What You Wanted to Know About Sashimi but Might Have Been Afraid to Ask

If you’re someone who partakes in and enjoys Asian cuisine, you might have heard the term “sashimi” used in relation to either sushi or raw fish. But, how much do you know about it? Sure, you may already be familiar with the term and maybe even a fan of the delicacy, but for those who are curious, we’re here to give you a crash course. By the time you’re reading up on all these tasty tidbits of information, you’ll be ordering like a pro!

Simple Definition 

Sashimi is a Japanese delicacy. While it’s usually fish, sliced up and served raw, any protein can be prepared in this way, in particular beef and pork. (Although finding a Japanese restraint that serves these alternatives is rather rare.) A popular misconception has sashimi and sushi commonly being confused with one another, so allow us to simplify the terms. While sashimi is a piece of raw fish that’s sliced. Sushi is simply sashimi accompanied by vinegared rice. 

Humble Beginnings 

Like many customs in Japan, sashimi can be traced back to the country’s Feudal era, and the dish made its first appearance in the 14th century. The term sashimi means “pierced body.” While a more accurate term for the preparation would be kirimi, which means “cut bod”, it is believed that the term sashimi was chosen to help separate it from the term “kiri” which is considered foul language. Sashimi became wildly popular during the 17th century, and the arrival of soy sauce only bolstered the dish’s reputation. 

Proper Mealtime Etiquette

You wouldn’t sneeze on the salad at a salad bar, would you? Of course not. The consumption of sashimi requires some basic rules. Most Japanese citizens are introduced to the dish at a young age, whereas westerners usually discover it later in life. Because it’s an acquired taste for many, condiments are used with the protein. (Soy sauce and wasabi are among the most popular ones.) A fish speared in the head and tail is the tradition that is used to identify the item being served.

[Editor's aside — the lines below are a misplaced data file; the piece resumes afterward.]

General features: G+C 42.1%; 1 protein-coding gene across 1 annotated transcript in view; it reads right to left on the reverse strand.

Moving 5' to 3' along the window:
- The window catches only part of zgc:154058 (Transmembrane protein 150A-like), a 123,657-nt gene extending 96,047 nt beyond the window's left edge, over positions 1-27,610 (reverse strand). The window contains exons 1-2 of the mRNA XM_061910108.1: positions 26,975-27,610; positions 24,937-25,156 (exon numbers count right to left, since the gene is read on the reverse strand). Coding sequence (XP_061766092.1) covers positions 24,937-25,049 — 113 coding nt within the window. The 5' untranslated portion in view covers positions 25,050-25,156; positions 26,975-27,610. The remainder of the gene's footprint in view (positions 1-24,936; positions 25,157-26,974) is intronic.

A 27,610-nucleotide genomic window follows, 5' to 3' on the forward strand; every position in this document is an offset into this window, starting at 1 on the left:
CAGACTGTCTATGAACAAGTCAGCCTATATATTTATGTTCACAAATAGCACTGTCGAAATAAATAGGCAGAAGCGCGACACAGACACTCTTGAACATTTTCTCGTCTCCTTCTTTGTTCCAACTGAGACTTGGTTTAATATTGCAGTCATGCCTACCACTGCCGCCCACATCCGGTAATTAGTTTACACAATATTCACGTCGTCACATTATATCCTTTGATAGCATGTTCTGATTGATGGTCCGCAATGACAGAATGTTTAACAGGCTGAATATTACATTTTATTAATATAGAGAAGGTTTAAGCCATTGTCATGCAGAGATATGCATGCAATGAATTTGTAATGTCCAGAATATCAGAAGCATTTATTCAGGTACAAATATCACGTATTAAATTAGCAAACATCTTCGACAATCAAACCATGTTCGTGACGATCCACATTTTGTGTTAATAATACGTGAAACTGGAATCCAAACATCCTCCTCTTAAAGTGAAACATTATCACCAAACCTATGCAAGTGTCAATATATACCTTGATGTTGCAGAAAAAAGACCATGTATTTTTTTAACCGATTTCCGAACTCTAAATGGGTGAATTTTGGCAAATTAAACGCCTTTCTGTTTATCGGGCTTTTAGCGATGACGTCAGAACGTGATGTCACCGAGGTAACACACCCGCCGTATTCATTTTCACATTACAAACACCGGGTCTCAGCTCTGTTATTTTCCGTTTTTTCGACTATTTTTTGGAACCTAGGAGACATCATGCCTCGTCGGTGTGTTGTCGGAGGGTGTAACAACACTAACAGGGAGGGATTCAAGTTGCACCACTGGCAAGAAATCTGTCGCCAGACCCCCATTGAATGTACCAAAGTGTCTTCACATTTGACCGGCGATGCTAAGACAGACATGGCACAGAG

Commonly, you’ll find sashimi served alongside radish and seaweed, and traditional Japanese sashimi is purely seafood. Any garnish served alongside sashimi is meant to be eaten, and it is considered impolite to eat sashimi with your hands. Sashimi is always eaten with chopsticks, as opposed to sushi which can be eaten with either. It’s also important to remember that you should always try to eat whatever’s on your chopsticks in one bite. So open wide! 

Enjoying Sashimi at Tsunami Sushi & Hibachi 

Now that you have a better understanding of some of the traditions surrounding sashimi, you can come down to Tsunami Sushi in Sarasota and sample the very best authentic Japanese cuisine. For reservations, a menu, and more information about what we serve and the traditions behind them, visit us online at https://www.tsunami-sarasota.com/ or stop into our restaurant located at 100 Central Avenue, Suite 1022!

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